3. Different context of use

As more people use mobile internet on a regular basis, or even as their only internet connection, we need to think further than just the interface we are designing. For any mobile design, we need to keep in mind that we are not only dealing with different devices, but also with a different context of use. In an article for the Journal on Multimodal User Interfaces, Luca Chittaro of the HCI Lab at the University of Udine discusses different factors that affect the design of efficient user interfaces for mobile users.

To start with, there are different physical parameters that we cannot control, yet that require our attention. Mobile devices are often used in public places that might be noisy, or outside in the sunlight, which affects the screen quality, or in public transport, decreasing our sensations for vibration. All these parameters influence how people perceive and interact with their mobile device.


The context of use for mobile internet can affect our ability to interact with a mobile website (Image Source).

Besides, people on the move can only devote limited attention to interacting with their mobile device. Their attention is occupied by their environment, leaving little time and limited concentration for solving goals on their mobile. Also, user’s fine motor skills can be limited in mobile conditions, affecting their precision of interacting with a mobile device. Any design that people are supposed to use in such mobile context needs to match these limitations.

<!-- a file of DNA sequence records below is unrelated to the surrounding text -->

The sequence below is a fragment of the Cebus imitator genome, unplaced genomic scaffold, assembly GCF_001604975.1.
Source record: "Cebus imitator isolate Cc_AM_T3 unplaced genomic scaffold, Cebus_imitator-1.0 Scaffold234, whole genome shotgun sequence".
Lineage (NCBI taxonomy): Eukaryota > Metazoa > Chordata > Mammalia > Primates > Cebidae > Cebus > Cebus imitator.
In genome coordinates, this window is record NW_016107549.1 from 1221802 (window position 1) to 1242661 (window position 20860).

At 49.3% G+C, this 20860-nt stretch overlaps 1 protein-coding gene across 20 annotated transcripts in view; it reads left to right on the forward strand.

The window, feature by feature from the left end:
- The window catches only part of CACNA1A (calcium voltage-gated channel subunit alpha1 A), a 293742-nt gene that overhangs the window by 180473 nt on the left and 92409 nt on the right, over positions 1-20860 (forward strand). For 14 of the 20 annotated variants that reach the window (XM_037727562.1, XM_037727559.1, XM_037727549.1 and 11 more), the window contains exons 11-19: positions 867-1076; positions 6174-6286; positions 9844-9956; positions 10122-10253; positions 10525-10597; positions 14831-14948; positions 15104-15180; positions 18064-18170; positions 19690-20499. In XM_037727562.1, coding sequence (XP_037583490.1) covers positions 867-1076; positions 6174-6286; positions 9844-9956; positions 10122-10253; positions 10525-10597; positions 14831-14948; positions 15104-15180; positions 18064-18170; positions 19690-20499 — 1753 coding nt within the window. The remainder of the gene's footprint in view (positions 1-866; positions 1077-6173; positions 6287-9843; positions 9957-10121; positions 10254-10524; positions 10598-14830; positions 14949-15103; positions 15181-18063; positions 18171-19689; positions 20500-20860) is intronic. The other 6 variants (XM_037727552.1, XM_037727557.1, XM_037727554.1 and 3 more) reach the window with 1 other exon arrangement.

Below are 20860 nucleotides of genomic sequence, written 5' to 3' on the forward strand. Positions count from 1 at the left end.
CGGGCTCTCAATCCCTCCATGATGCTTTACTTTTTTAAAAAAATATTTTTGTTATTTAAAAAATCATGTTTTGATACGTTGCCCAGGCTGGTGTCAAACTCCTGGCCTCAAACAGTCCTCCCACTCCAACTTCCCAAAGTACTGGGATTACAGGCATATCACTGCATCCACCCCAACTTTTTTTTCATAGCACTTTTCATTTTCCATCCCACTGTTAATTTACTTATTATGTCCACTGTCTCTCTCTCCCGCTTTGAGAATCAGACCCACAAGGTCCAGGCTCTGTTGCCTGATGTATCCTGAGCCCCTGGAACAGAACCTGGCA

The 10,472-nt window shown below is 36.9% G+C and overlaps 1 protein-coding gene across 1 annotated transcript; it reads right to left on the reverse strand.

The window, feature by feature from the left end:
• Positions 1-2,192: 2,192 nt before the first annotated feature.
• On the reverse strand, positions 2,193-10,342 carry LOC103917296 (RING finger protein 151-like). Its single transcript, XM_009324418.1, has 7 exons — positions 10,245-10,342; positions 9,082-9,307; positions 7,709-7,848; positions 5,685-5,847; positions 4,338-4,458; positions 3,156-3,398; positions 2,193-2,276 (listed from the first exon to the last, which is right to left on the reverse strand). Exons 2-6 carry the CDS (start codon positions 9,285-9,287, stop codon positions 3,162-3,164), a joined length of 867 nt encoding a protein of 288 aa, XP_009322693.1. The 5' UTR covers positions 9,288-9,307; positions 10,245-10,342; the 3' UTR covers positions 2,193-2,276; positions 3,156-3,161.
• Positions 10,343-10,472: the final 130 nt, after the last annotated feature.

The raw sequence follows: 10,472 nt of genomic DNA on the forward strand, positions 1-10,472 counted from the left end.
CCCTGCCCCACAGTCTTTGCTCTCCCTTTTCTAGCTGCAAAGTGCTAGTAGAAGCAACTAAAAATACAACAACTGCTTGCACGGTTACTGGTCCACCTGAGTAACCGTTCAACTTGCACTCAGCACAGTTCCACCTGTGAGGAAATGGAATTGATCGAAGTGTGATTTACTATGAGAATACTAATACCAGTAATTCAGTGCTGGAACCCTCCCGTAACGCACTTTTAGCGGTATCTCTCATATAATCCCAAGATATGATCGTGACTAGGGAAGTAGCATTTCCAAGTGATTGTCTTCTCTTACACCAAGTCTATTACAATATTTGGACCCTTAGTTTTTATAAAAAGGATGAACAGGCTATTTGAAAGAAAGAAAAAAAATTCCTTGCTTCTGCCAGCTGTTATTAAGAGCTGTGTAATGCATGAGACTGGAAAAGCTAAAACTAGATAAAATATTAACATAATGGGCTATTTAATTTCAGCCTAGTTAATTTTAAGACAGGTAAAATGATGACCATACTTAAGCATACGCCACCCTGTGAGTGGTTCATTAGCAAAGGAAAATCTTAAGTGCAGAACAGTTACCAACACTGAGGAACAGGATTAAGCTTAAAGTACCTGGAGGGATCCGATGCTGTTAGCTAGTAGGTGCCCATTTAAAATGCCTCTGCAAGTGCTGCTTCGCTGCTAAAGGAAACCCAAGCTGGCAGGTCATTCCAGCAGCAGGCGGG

Next to physical influences and limited user abilities, there are also social norms that need to be taken into account when designing for mobile. Social norms that come with different environments can affect our interaction with mobile devices, such as conferences, movie theaters, or family dinners.

4. Difference in user behaviour

Last but not least, mobile internet users show a different user behaviour than on desktop devices. This does not come as a surprise because of several reasons. First, mobile devices are always “on”, which allows us to access the internet instantly, 24 hours a day, 7 days a week. We have gotten used to access required information immediately, which does not only affect our expectations towards mobile web sites, but also limits our patience when looking for something.

Mobile devices are also more personal than desktop devices. 80% of the smart phone users never leave their home without phone. This adds to the fact that mobile internet users have gotten used to being constantly connected to the internet. On the move, people typically want small pieces of information quickly. For example, mobile search usually includes only one word, while desktop search includes two or more words.